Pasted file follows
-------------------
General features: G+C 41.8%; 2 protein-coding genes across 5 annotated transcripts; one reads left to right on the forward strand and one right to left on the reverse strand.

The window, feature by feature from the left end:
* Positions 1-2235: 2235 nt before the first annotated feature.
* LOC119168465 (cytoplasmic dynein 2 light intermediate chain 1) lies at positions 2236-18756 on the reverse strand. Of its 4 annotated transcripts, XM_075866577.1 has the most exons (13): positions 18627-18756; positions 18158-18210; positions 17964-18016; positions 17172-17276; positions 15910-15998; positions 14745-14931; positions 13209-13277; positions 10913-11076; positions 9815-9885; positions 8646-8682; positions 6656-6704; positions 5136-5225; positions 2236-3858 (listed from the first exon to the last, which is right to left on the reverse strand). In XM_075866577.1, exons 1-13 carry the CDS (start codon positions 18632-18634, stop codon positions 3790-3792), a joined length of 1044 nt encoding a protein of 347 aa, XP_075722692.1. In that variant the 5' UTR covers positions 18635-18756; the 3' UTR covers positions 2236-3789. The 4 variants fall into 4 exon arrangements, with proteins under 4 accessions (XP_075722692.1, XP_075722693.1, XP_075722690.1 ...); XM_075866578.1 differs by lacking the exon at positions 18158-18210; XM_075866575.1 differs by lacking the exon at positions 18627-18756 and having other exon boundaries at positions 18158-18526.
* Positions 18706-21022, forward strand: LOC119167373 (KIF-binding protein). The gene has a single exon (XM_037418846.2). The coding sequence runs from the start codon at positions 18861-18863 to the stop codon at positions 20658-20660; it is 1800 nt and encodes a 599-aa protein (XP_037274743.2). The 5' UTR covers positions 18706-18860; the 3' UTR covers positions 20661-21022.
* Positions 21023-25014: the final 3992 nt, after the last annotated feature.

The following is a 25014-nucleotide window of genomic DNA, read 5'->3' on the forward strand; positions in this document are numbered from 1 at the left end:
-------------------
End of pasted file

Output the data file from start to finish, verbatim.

General features: G+C 41.8%; 2 protein-coding genes across 5 annotated transcripts; one reads left to right on the forward strand and one right to left on the reverse strand.

The window, feature by feature from the left end:
* Positions 1-2235: 2235 nt before the first annotated feature.
* LOC119168465 (cytoplasmic dynein 2 light intermediate chain 1) lies at positions 2236-18756 on the reverse strand. Of its 4 annotated transcripts, XM_075866577.1 has the most exons (13): positions 18627-18756; positions 18158-18210; positions 17964-18016; positions 17172-17276; positions 15910-15998; positions 14745-14931; positions 13209-13277; positions 10913-11076; positions 9815-9885; positions 8646-8682; positions 6656-6704; positions 5136-5225; positions 2236-3858 (listed from the first exon to the last, which is right to left on the reverse strand). In XM_075866577.1, exons 1-13 carry the CDS (start codon positions 18632-18634, stop codon positions 3790-3792), a joined length of 1044 nt encoding a protein of 347 aa, XP_075722692.1. In that variant the 5' UTR covers positions 18635-18756; the 3' UTR covers positions 2236-3789. The 4 variants fall into 4 exon arrangements, with proteins under 4 accessions (XP_075722692.1, XP_075722693.1, XP_075722690.1 ...); XM_075866578.1 differs by lacking the exon at positions 18158-18210; XM_075866575.1 differs by lacking the exon at positions 18627-18756 and having other exon boundaries at positions 18158-18526.
* Positions 18706-21022, forward strand: LOC119167373 (KIF-binding protein). The gene has a single exon (XM_037418846.2). The coding sequence runs from the start codon at positions 18861-18863 to the stop codon at positions 20658-20660; it is 1800 nt and encodes a 599-aa protein (XP_037274743.2). The 5' UTR covers positions 18706-18860; the 3' UTR covers positions 20661-21022.
* Positions 21023-25014: the final 3992 nt, after the last annotated feature.

The following is a 25014-nucleotide window of genomic DNA, read 5'->3' on the forward strand; positions in this document are numbered from 1 at the left end: